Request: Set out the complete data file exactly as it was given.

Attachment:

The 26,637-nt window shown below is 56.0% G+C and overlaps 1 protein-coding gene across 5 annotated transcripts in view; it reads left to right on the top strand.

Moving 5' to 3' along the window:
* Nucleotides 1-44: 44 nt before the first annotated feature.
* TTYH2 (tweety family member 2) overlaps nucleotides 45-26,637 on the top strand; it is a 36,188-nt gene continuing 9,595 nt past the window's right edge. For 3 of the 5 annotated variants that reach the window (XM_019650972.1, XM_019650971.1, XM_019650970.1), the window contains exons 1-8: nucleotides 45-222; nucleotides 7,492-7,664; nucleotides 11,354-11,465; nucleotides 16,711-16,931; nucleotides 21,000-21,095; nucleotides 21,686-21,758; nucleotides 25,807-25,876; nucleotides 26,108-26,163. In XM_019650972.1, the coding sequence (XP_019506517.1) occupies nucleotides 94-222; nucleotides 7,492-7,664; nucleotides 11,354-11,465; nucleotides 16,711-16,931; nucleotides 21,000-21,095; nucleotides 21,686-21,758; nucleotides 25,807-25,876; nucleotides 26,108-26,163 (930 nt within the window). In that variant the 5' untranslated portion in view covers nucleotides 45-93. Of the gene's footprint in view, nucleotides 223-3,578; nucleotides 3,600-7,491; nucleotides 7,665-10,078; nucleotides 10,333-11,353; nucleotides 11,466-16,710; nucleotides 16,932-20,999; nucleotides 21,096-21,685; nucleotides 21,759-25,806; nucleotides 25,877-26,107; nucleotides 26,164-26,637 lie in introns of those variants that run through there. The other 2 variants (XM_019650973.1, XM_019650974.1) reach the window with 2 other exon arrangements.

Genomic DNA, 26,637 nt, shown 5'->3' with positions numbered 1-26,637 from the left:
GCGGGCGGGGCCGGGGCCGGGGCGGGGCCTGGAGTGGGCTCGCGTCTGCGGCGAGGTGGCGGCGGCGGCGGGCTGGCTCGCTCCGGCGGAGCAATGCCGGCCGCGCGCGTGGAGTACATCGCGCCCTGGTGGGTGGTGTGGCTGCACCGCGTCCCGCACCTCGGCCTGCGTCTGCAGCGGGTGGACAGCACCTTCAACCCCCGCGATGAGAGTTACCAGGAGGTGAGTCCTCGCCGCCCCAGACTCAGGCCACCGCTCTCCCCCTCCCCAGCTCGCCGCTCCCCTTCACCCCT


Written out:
The 26,637-nt window shown below is 56.0% G+C and overlaps 1 protein-coding gene across 5 annotated transcripts in view; it reads left to right on the top strand.

Moving 5' to 3' along the window:
* Nucleotides 1-44: 44 nt before the first annotated feature.
* TTYH2 (tweety family member 2) overlaps nucleotides 45-26,637 on the top strand; it is a 36,188-nt gene continuing 9,595 nt past the window's right edge. For 3 of the 5 annotated variants that reach the window (XM_019650972.1, XM_019650971.1, XM_019650970.1), the window contains exons 1-8: nucleotides 45-222; nucleotides 7,492-7,664; nucleotides 11,354-11,465; nucleotides 16,711-16,931; nucleotides 21,000-21,095; nucleotides 21,686-21,758; nucleotides 25,807-25,876; nucleotides 26,108-26,163. In XM_019650972.1, the coding sequence (XP_019506517.1) occupies nucleotides 94-222; nucleotides 7,492-7,664; nucleotides 11,354-11,465; nucleotides 16,711-16,931; nucleotides 21,000-21,095; nucleotides 21,686-21,758; nucleotides 25,807-25,876; nucleotides 26,108-26,163 (930 nt within the window). In that variant the 5' untranslated portion in view covers nucleotides 45-93. Of the gene's footprint in view, nucleotides 223-3,578; nucleotides 3,600-7,491; nucleotides 7,665-10,078; nucleotides 10,333-11,353; nucleotides 11,466-16,710; nucleotides 16,932-20,999; nucleotides 21,096-21,685; nucleotides 21,759-25,806; nucleotides 25,877-26,107; nucleotides 26,164-26,637 lie in introns of those variants that run through there. The other 2 variants (XM_019650973.1, XM_019650974.1) reach the window with 2 other exon arrangements.

Genomic DNA, 26,637 nt, shown 5'->3' with positions numbered 1-26,637 from the left:
GCGGGCGGGGCCGGGGCCGGGGCGGGGCCTGGAGTGGGCTCGCGTCTGCGGCGAGGTGGCGGCGGCGGCGGGCTGGCTCGCTCCGGCGGAGCAATGCCGGCCGCGCGCGTGGAGTACATCGCGCCCTGGTGGGTGGTGTGGCTGCACCGCGTCCCGCACCTCGGCCTGCGTCTGCAGCGGGTGGACAGCACCTTCAACCCCCGCGATGAGAGTTACCAGGAGGTGAGTCCTCGCCGCCCCAGACTCAGGCCACCGCTCTCCCCCTCCCCAGCTCGCCGCTCCCCTTCACCCCT